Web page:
I stayed at Lost River Guest House, along with a cohort of November bikes, NCVC visiting professors, and some Gamjams death squads, complete with November "speed weaponry" of matte black, dangerous appearance. There were also a lot of gay men around, and a couple of new parents, since the Guest House is welcoming to all folks. I was glad for it, since the cycling thing gets old--the excuses for getting dropped, the excruciating liturgy of bike maintenance call and response, and the uneasy banter between rival squads and nemesi. Not that you can't be both a gay man or new father and a cyclist; in fact, some of my favorite cycling friends happen to be gay. Point is, and I've probably offended everyone making it, is that the things that were discussed were not cycling.
I also appreciated the company of Mr. November. After the race, as I donned my arm floaties and prepared for an afternoon of full contact post-race Marco / Polo, I spotted Mr. November reclining, shirt off, shades on, fit special lady friend by his side, looking as cool and vicious as his November speed weaponry, with his moderately fruity drink.
Mr. November and I rode the same race, and we had pretty much the same experience--getting our sweaty old asses handed to us, which we nonchalantly accepted and leisurely carried to pooleside, surrounded by really nice, friendly gay guys and new parents and attentive barkeeps who brought us ridiculously fruity drinks.
We were not dominant conquerers in the Ivan the Terrible on a bike manner. So what. Here we were at this awesome place with this view--the magnificent green valley below:
It was damned beautiful, and Mr. N. and I were doing what Cat-Geriatric racers are supposed to do: enjoy beauty and indulge in hedonism.
But this is a race report, so I reluctantly include details of the race. The race unfolded as many Cat-Geriatric races do:
(1) several small breaks form, but they're not potent enough to stay away;
(2) a break finally stays away;
(3) the most ridiculously in-shape dudes in the break attack it on the climbs and win.
In this race, I was lucky enough to be in the break. I wasn't the strongest--that was the winner, Rick Norton. He attacked several times, with his succinctly named teammate, R, and finally he gapped Stephen Robinson and me. R sat in, and I didn't have the anorexia-power (hereafter, ano-power) to win on the last climb.
I rode around for a while after the race, sampled the chicken served up by the Ruritans. Not the best, but they were incredibly nice folks. They kept asking me if I was hurt. No, that's just what wearing cleats makes me look like--that and riding in mountains and 95-degree heat.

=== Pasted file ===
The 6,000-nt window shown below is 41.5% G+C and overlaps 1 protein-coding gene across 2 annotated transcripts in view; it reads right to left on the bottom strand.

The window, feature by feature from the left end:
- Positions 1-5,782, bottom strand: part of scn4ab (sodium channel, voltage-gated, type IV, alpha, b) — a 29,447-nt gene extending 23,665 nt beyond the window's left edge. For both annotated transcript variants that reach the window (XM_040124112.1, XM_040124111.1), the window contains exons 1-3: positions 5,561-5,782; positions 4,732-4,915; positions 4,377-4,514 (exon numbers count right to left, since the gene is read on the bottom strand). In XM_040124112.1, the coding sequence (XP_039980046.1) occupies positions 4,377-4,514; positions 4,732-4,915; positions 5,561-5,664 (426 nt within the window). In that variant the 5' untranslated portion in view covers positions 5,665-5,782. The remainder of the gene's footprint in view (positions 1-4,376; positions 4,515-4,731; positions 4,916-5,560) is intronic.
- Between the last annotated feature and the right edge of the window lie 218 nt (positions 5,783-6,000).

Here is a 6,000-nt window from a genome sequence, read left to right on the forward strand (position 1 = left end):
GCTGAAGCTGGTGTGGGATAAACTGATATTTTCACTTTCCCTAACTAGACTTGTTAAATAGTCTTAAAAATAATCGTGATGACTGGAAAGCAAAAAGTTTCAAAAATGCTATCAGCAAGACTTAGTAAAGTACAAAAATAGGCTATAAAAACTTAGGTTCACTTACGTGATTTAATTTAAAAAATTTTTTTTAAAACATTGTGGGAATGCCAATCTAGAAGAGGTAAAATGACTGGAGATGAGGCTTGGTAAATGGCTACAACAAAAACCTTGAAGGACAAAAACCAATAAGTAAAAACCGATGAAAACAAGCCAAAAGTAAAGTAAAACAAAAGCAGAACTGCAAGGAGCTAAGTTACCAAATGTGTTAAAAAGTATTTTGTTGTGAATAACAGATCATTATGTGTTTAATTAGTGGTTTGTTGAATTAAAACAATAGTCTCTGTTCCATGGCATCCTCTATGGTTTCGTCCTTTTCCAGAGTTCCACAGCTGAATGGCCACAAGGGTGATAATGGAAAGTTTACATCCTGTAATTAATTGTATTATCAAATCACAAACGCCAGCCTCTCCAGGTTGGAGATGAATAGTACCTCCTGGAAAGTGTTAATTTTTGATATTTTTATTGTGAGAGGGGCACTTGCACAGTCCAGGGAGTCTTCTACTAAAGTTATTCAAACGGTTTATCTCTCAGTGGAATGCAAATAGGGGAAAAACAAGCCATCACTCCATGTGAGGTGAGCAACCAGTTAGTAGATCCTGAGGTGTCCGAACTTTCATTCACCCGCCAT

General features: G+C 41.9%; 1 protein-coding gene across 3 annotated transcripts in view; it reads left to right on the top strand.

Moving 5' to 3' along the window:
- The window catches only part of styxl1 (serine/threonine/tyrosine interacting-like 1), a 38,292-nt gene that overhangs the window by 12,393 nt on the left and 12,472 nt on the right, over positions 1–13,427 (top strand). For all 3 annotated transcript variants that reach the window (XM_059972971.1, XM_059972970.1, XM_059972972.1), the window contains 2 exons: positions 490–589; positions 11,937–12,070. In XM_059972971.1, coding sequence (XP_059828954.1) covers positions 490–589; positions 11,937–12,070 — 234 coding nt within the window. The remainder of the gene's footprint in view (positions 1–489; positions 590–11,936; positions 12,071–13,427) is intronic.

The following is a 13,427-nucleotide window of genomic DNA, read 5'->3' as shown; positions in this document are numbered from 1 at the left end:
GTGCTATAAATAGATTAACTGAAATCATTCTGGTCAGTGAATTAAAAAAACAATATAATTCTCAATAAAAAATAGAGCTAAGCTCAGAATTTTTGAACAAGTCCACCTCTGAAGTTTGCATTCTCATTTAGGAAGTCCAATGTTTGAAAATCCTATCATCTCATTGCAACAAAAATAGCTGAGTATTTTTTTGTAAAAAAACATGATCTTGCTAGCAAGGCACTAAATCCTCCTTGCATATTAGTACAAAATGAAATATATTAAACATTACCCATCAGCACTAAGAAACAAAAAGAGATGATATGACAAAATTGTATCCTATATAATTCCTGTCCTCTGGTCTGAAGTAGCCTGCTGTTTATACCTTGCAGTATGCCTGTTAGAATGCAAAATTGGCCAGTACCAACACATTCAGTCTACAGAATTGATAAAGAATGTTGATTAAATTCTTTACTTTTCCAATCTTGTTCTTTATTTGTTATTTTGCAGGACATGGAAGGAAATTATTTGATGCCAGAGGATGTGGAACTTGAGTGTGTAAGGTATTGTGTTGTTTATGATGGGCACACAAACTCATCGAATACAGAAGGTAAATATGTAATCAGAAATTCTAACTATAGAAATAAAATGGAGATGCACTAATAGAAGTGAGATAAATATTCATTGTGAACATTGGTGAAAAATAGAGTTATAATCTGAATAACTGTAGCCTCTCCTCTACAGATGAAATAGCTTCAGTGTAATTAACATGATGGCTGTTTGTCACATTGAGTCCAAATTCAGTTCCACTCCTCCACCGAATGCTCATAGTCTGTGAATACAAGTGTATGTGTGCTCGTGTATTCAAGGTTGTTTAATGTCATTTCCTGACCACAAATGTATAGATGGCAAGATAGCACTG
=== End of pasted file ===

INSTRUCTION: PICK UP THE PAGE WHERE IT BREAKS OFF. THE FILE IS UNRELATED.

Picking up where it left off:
Then I went to the feed zone, where I was able to chat with Rick and Pete Warner for a while. Sometimes in a race, the strongest riders don't make the break, and for Pete, that was the frustrating reality of Cat-Geriatric racing.
We watched the 1/2 field explode like buckshot, with ano-power demi-gods Jeremiah Bishop and Keck finally gaining separation. Then the ominous lone chase figure of ano-power grom Joe Dombrowski. Then the three of them, Jeremiah wailing for water, being handed a gallon jug, which he doused himself with like a man on fire. In the end, the sprint--Jesus, it came down to a sprint on that kind of climb?!--led to the bars tangling up and Keck edging out Joe. Joe told me later, at the Guest House, that he was certain they'd go down.
The 4s also exploded. A group of four got away, but were brought back. NCVC lined it up, setting up their man for the win, with DVR's Justin Reznick grabbing second.
The 3s exploded as well. I was certain triathlete cretin Matias P. would take it when I saw him soloing with one to go, but it was not to be. I'm certain his hirsuit gams, which serve him so well on the flats, betrayed him on the climbs, their thick heft weighing him down.
The rest of the weekend was an exploration of child and infant rearing. I've seen Chip Hoover win races after warming up by--and I'm not making this up--changing his daughter's diaper. Some guys can do that.
On Saturday afternoon I watched my friend Tom, an attorney and winner of the Washington Post puzzle challenge, hand out bottles to his teammates. He drove all the way out to Lost River just to do that.
That evening I watched him swaddle his infant son, Reuben. He swaddled the hell out of that kid. And that wasn't all. He had a thousand ways of making the kid stop crying; and Tom's only been a father for three weeks or so. He's only a Cat 5 father, but with an FTP (Fathering Threshold Power) that would shame most Cat 1 fathers.
Here I'd thought Cat-Geriatric racing is all about pleasure and hedonism, but Tom--who's still too young for Cat-G--shamed me into thinking there might be something more to life than all this racing, drinking, pooleside lounging, and view-enjoying. Maybe life isn't just about having awesome ano-power.
Maybe, but watching the display of it this weekend was awesome, and that Tom showed up to watch it was proof enough that, even to those with humanity and filial obligations, there's something extraordinarily tough and beautiful about racing up mountains.